Award-winning director and cinematographer Reed Morano has tackled dystopian futures in “The Handmaid’s Tale,” the end of the world in “I Think We’re Alone Now” and devastating grief in “Meadowland.” Her third feature film, “The Rhythm Section,” combines all these themes, though it has a bit more kick than her prior indies.
Starring Blake Lively as Stephanie Patrick, “The Rhythm Section” is adapted from the thriller novels by Mark Burnell, with a screenplay by Burnell himself. If Jason Bourne were a grieving trauma survivor, you’d end up with Stephanie, and the film serves as her gritty origin story.
Lively has severely de-glammed herself in this edgy role, and when we first meet Stephanie, she’s a heroin-smoking London sex worker with a shaggy bowl cut.
When a reporter (Raza Jaffrey) contracts her services to talk about the plane crash that killed her family, Stephanie’s rock bottom existence is thrown into chaos. With the knowledge that a bomb on board caused the crash, she sets out to attain revenge after she kicks the smack first.
There’s something rather enjoyable about watching such a wastoid try and turn herself into “La Femme Nikita” with the help (or harm) of a former MI-6 agent, B (Jude Law), who has valuable intel about the terrorist organization Stephanie’s seeking.
He whips her into shape, and the first half of “The Rhythm Section” is essentially an exercise in body horror as Lively subjects her battered body to opiate detox, freezing lake water, clumsy fisticuffs and lots and lots of jogging.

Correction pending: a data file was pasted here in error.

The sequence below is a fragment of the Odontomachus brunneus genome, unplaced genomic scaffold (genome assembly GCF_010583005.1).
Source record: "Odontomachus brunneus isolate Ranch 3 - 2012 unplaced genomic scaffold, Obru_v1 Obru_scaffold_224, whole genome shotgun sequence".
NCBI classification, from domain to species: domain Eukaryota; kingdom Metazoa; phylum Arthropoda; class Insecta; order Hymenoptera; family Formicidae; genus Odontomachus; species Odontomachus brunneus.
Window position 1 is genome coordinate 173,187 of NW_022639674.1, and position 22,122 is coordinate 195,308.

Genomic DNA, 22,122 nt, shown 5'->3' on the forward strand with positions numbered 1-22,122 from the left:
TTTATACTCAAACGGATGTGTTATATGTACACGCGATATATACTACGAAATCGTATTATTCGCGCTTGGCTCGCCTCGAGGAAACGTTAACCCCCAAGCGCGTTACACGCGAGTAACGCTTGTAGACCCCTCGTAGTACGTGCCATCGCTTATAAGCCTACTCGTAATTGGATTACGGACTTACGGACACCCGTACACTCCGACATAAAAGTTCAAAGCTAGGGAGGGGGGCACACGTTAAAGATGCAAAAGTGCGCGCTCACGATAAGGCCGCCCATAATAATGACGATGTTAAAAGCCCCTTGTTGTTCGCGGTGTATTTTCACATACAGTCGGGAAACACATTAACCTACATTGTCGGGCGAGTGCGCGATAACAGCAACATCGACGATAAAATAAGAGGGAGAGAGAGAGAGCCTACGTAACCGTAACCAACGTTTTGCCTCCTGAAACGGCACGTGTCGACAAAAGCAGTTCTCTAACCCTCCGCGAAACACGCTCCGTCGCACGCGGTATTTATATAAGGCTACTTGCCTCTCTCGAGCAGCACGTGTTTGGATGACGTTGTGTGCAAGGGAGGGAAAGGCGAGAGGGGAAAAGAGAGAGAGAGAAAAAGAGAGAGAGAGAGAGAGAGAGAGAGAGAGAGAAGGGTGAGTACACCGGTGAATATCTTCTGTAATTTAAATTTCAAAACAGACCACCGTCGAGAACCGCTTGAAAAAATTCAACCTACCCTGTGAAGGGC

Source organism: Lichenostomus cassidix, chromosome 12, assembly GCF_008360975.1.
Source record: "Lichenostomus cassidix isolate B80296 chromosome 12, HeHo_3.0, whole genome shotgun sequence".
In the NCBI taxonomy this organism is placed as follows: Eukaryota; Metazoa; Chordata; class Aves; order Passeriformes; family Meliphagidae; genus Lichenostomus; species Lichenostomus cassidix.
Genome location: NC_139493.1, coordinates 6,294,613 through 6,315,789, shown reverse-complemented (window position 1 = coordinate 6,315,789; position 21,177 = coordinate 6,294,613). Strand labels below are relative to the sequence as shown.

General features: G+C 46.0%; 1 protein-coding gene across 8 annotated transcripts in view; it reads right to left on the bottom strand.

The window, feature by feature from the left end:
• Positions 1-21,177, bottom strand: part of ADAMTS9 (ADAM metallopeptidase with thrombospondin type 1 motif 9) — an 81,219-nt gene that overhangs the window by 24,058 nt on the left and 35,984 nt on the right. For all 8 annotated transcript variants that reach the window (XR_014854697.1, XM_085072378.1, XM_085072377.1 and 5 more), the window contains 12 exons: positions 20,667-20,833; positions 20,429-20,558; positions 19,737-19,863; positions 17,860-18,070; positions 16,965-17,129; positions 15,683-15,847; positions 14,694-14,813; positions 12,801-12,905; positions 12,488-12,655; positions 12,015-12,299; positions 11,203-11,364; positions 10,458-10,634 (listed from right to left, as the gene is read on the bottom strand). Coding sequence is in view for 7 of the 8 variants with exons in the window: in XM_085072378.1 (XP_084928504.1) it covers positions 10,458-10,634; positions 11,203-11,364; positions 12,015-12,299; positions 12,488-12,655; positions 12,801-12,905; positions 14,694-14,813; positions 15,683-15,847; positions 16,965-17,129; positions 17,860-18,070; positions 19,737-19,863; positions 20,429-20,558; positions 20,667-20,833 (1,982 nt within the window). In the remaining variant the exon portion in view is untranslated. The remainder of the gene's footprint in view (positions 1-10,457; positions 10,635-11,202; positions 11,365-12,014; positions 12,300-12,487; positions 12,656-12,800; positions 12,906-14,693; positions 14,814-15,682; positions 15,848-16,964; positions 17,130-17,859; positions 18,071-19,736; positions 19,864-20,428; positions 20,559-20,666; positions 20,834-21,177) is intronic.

When B sends Stephanie into the field on a few wild goose chases, posing as a dead assassin named Petra, wow, is she ever bad, and it’s honestly refreshing.
Enough with the “Black Widow” super spies. For real originality, let’s see a green wannabe hitwoman try to navigate a small car through Tangier while in a full panic.
The willingness to let Stephanie be human and react as such brings a sense of reality and authenticity back to the action-spy genre, which has in many ways gotten too slick.
Morano focuses intensely on Stephanie’s subjective experience using many hazy and handheld extreme close-ups on her face in the fight and action scenes, placing us inside Stephanie’s head, or at least as close as possible to her experience.
It’s a fascinating exercise in shooting action and combat as something experiential and subjective. While it works sometimes, there are times when it doesn’t.
While Morano brings a gritty neorealist style with help from cinematographer Sean Bobbitt, and Lively dirties herself up for cred, writer Burnell brings his story to the screen, though the adaptation is rickety.
We all know why Stephanie does what she does, but why does anyone else? Why does B recruit her, and what is his goal? Why does Keith, the reporter, need her? Why does she enter into a dalliance with intended mark/reluctant ally Marc Serra (Sterling K. Brown)?
The storytelling here is a bit too economical, and the vague aphorisms Lively mutters in a serviceable British accent don’t clarify anything. “The Rhythm Section” launches Morano into a new world of action/thriller filmmaking, and her style is a welcome refresh for the genre. While it certainly has a spirit, it often loses the beat.
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